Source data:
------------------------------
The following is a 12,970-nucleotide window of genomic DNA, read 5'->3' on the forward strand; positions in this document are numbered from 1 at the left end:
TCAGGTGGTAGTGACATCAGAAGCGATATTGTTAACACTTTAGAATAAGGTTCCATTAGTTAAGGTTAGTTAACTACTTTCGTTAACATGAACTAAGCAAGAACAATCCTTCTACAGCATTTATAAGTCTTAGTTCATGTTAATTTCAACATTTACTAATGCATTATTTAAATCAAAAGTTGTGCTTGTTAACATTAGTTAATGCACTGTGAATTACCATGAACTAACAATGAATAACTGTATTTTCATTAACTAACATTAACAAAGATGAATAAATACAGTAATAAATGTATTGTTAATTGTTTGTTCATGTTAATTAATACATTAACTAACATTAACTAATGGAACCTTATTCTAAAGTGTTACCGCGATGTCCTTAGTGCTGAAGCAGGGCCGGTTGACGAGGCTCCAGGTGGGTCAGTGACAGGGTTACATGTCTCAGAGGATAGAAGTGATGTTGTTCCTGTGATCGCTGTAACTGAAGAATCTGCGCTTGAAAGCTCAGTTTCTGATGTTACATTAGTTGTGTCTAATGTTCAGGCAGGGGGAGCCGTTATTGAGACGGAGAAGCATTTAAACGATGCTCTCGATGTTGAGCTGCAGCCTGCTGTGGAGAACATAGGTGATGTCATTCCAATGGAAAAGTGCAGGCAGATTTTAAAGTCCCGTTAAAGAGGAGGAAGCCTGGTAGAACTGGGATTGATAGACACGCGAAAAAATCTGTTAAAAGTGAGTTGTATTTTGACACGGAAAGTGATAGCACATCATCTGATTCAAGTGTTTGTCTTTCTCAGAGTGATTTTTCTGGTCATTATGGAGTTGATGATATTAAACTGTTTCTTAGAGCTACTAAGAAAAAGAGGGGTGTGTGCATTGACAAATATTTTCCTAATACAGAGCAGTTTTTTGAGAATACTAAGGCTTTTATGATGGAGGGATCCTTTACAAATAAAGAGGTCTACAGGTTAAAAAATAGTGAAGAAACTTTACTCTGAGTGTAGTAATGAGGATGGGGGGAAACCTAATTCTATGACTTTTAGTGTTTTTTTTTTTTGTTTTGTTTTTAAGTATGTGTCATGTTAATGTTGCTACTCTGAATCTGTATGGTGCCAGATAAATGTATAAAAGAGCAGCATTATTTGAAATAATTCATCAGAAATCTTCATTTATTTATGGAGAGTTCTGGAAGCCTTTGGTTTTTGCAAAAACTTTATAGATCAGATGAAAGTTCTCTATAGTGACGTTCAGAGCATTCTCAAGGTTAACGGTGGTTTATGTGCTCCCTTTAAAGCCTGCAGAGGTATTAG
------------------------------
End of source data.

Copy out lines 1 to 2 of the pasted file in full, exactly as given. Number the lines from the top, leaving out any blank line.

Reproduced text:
The following is a 12,970-nucleotide window of genomic DNA, read 5'->3' on the forward strand; positions in this document are numbered from 1 at the left end:
TCAGGTGGTAGTGACATCAGAAGCGATATTGTTAACACTTTAGAATAAGGTTCCATTAGTTAAGGTTAGTTAACTACTTTCGTTAACATGAACTAAGCAAGAACAATCCTTCTACAGCATTTATAAGTCTTAGTTCATGTTAATTTCAACATTTACTAATGCATTATTTAAATCAAAAGTTGTGCTTGTTAACATTAGTTAATGCACTGTGAATTACCATGAACTAACAATGAATAACTGTATTTTCATTAACTAACATTAACAAAGATGAATAAATACAGTAATAAATGTATTGTTAATTGTTTGTTCATGTTAATTAATACATTAACTAACATTAACTAATGGAACCTTATTCTAAAGTGTTACCGCGATGTCCTTAGTGCTGAAGCAGGGCCGGTTGACGAGGCTCCAGGTGGGTCAGTGACAGGGTTACATGTCTCAGAGGATAGAAGTGATGTTGTTCCTGTGATCGCTGTAACTGAAGAATCTGCGCTTGAAAGCTCAGTTTCTGATGTTACATTAGTTGTGTCTAATGTTCAGGCAGGGGGAGCCGTTATTGAGACGGAGAAGCATTTAAACGATGCTCTCGATGTTGAGCTGCAGCCTGCTGTGGAGAACATAGGTGATGTCATTCCAATGGAAAAGTGCAGGCAGATTTTAAAGTCCCGTTAAAGAGGAGGAAGCCTGGTAGAACTGGGATTGATAGACACGCGAAAAAATCTGTTAAAAGTGAGTTGTATTTTGACACGGAAAGTGATAGCACATCATCTGATTCAAGTGTTTGTCTTTCTCAGAGTGATTTTTCTGGTCATTATGGAGTTGATGATATTAAACTGTTTCTTAGAGCTACTAAGAAAAAGAGGGGTGTGTGCATTGACAAATATTTTCCTAATACAGAGCAGTTTTTTGAGAATACTAAGGCTTTTATGATGGAGGGATCCTTTACAAATAAAGAGGTCTACAGGTTAAAAAATAGTGAAGAAACTTTACTCTGAGTGTAGTAATGAGGATGGGGGGAAACCTAATTCTATGACTTTTAGTGTTTTTTTTTTTTGTTTTGTTTTTAAGTATGTGTCATGTTAATGTTGCTACTCTGAATCTGTATGGTGCCAGATAAATGTATAAAAGAGCAGCATTATTTGAAATAATTCATCAGAAATCTTCATTTATTTATGGAGAGTTCTGGAAGCCTTTGGTTTTTGCAAAAACTTTATAGATCAGATGAAAGTTCTCTATAGTGACGTTCAGAGCATTCTCAAGGTTAACGGTGGTTTATGTGCTCCCTTTAAAGCCTGCAGAGGTATTAG